am interested in the basics of existence: food, landscape, shapes,
coverings. These quilts are an homage to my Quebec heritage and
the rich quilting tradition found there. Most notably in recognition
of my great Aunt Berthe who, along with her sisters, was an amazing
hand sewer, and whose quilts filled our house. I loved the designs
on them. There used to be a yellow quilt on my bed.”
the barriers of class, age, and ethnicity. They are tangible, tactile
records of women’s lives. Every quilt has its story, reflecting
the personality and passion of its maker. Each day the stories continue—a
quilt is completed, another is begun and a centuries-old tradition
of quilting has as many sides as the complex patterns of the quilts
themselves. It is practical in its use of discarded fabrics, nurturing
because a person is kept warm and cozy by the product, and there
is also a dark side in that many young girls were forced to quilt
until their fingers bled to keep their hands from being idle. From
the depression era there are heartwarming stories of women from
poor struggling families that made quilts, only to donate them to
other, even more needy families. Women sewed messages in quilts
that contained information for the Underground Railroad, and others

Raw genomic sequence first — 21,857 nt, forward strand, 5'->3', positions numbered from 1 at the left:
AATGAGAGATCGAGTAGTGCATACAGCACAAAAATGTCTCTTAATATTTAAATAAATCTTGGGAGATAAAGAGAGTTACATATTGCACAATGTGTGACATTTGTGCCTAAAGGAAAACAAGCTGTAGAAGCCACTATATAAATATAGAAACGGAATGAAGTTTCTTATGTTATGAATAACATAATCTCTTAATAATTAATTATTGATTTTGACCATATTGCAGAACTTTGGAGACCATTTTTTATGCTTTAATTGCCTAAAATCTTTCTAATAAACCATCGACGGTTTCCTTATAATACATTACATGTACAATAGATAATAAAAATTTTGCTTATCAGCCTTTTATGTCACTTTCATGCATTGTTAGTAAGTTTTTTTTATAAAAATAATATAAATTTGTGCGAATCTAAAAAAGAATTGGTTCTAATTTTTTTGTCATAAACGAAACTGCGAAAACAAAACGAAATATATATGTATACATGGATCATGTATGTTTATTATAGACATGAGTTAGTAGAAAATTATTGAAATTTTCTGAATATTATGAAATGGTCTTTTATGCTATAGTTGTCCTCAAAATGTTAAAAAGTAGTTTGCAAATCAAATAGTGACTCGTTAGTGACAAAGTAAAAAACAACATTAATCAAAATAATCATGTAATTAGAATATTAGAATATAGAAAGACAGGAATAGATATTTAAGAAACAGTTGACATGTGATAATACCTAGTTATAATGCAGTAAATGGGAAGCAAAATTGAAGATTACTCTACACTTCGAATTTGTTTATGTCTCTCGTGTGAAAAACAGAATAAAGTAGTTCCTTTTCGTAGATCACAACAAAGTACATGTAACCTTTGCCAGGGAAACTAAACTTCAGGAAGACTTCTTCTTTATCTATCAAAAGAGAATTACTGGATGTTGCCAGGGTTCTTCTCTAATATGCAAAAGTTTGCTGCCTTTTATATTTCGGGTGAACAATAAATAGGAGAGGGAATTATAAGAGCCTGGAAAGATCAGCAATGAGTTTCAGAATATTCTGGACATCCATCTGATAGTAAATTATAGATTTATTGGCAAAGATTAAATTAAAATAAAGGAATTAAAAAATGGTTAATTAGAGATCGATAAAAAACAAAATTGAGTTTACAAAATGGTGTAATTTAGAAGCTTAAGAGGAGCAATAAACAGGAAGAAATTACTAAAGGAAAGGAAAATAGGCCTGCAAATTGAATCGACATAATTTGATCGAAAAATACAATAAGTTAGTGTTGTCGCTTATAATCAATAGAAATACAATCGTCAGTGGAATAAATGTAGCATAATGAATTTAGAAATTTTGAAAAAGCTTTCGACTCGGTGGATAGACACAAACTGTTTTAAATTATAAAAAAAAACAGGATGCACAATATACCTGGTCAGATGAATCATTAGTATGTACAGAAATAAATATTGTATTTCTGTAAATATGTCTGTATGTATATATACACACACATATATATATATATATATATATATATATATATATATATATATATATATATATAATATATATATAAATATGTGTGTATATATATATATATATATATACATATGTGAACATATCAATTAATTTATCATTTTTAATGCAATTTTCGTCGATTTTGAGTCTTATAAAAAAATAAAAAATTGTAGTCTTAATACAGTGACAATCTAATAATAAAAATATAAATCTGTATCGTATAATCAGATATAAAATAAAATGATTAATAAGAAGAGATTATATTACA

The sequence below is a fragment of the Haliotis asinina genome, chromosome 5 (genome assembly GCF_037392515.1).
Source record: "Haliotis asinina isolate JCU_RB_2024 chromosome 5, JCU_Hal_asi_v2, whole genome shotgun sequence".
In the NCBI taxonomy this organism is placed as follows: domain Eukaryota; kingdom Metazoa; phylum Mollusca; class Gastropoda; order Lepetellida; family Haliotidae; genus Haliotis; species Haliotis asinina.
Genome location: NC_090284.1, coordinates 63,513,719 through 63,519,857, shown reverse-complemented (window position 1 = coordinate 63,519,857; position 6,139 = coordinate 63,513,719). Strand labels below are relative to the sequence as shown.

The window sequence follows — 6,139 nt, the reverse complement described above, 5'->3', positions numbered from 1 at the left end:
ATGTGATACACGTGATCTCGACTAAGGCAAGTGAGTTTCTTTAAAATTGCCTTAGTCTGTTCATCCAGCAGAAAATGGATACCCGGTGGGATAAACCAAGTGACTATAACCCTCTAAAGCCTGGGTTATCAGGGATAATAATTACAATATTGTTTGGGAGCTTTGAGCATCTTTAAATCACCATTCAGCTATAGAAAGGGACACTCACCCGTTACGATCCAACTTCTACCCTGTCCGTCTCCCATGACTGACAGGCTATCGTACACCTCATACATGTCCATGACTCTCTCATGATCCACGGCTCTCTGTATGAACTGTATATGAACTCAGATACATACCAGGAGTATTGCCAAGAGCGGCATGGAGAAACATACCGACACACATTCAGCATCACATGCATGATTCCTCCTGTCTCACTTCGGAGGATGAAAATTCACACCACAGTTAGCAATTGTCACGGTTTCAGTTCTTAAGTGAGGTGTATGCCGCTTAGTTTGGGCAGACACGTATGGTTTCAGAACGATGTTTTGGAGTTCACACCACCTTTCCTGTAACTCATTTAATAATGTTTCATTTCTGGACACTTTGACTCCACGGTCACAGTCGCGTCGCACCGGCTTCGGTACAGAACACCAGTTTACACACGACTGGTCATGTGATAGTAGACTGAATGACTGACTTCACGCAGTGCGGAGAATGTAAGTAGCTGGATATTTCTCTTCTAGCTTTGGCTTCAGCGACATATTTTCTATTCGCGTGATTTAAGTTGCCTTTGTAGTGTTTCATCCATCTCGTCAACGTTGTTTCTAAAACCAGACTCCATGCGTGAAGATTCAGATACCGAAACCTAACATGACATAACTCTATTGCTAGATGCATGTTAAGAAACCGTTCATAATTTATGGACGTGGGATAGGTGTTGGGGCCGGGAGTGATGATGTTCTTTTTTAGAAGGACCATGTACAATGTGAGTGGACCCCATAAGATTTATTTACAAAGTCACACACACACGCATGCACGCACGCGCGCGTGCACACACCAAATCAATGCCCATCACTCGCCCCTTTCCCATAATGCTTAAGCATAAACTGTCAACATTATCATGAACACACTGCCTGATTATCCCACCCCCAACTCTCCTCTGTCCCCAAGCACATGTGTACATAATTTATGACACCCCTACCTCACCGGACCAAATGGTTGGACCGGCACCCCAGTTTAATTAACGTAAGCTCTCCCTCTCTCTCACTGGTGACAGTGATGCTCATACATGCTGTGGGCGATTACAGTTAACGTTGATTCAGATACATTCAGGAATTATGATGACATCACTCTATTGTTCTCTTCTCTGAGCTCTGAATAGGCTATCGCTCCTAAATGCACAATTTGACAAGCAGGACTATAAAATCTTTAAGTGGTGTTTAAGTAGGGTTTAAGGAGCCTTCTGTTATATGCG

embroidered spells to bring bad luck to their husbands.
is an expression of skill, and a source of empowerment. The patterns
can be very sophisticated. Stars, log cabins, tumbling blocks, etc,
and original designs are often complex and difficult to execute.
For some women, like my ancestors in Quebec, Canada, warm quilts
could mean survival for their families.
like quiltmakers, are also skilled at creating patterns, are resourseful,
and the majority of the bees are female. The symbol of the bee goes
back to ancient Mesopotamia, where the Bee Goddess was worshipped.
She was appreciated for being industrious, fertile, and for producing
nectar that was extremely desirable. The Oracle at Delphi was shaped
like a beehive, it would transmit universal truths through the strictly-female
sage. Many millions of bees (from all over the continent) labored
tirelessly to create the raw “fabric” for this sculpture,
replacing the multicolored fibers (from all over the world) that
might have been used in a traditional quilt.